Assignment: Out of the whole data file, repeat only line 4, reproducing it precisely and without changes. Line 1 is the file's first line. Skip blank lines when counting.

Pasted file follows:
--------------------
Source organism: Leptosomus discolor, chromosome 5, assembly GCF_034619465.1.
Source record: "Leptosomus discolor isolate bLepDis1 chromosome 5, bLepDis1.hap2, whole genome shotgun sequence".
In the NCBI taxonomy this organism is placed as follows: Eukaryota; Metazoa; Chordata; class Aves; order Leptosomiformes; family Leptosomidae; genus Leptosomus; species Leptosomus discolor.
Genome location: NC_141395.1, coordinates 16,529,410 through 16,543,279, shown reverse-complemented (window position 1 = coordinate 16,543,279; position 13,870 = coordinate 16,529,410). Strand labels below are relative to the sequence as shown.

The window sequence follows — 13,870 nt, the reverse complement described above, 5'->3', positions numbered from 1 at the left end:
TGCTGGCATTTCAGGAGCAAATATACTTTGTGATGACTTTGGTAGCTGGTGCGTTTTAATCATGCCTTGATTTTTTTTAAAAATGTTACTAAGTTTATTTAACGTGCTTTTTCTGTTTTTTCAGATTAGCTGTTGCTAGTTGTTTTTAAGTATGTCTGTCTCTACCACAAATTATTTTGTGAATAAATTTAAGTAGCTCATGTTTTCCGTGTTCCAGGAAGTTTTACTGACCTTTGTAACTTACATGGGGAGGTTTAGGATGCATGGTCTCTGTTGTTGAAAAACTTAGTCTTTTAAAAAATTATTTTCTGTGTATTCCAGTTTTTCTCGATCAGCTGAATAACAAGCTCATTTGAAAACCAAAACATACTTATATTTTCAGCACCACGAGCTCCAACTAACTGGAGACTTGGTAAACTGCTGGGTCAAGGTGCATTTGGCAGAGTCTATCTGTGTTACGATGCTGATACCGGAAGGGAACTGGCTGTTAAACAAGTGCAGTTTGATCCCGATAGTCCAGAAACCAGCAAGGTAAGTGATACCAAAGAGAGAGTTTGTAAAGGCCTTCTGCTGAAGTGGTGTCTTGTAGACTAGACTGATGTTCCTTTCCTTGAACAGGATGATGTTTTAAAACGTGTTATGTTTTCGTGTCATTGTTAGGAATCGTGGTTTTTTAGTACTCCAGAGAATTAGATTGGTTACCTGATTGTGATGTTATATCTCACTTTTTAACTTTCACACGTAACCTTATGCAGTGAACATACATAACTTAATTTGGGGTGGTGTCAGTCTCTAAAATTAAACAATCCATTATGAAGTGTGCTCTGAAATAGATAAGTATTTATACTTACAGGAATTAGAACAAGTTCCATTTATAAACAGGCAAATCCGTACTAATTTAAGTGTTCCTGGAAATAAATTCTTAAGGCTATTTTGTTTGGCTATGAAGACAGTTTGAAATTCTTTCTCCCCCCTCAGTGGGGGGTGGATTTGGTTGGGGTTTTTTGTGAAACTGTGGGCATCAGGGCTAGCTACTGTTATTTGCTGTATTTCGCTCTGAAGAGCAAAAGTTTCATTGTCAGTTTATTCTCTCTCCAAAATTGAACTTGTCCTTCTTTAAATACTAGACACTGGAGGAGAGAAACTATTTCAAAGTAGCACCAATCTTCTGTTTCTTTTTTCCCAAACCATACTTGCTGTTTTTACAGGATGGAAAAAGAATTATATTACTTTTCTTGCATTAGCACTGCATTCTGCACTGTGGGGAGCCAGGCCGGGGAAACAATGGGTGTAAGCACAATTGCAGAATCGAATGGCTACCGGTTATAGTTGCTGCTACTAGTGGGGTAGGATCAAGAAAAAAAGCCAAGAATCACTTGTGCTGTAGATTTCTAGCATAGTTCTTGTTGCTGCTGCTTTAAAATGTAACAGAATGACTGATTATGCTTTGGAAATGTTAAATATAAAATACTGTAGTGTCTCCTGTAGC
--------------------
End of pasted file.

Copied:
Genome location: NC_141395.1, coordinates 16,529,410 through 16,543,279, shown reverse-complemented (window position 1 = coordinate 16,543,279; position 13,870 = coordinate 16,529,410). Strand labels below are relative to the sequence as shown.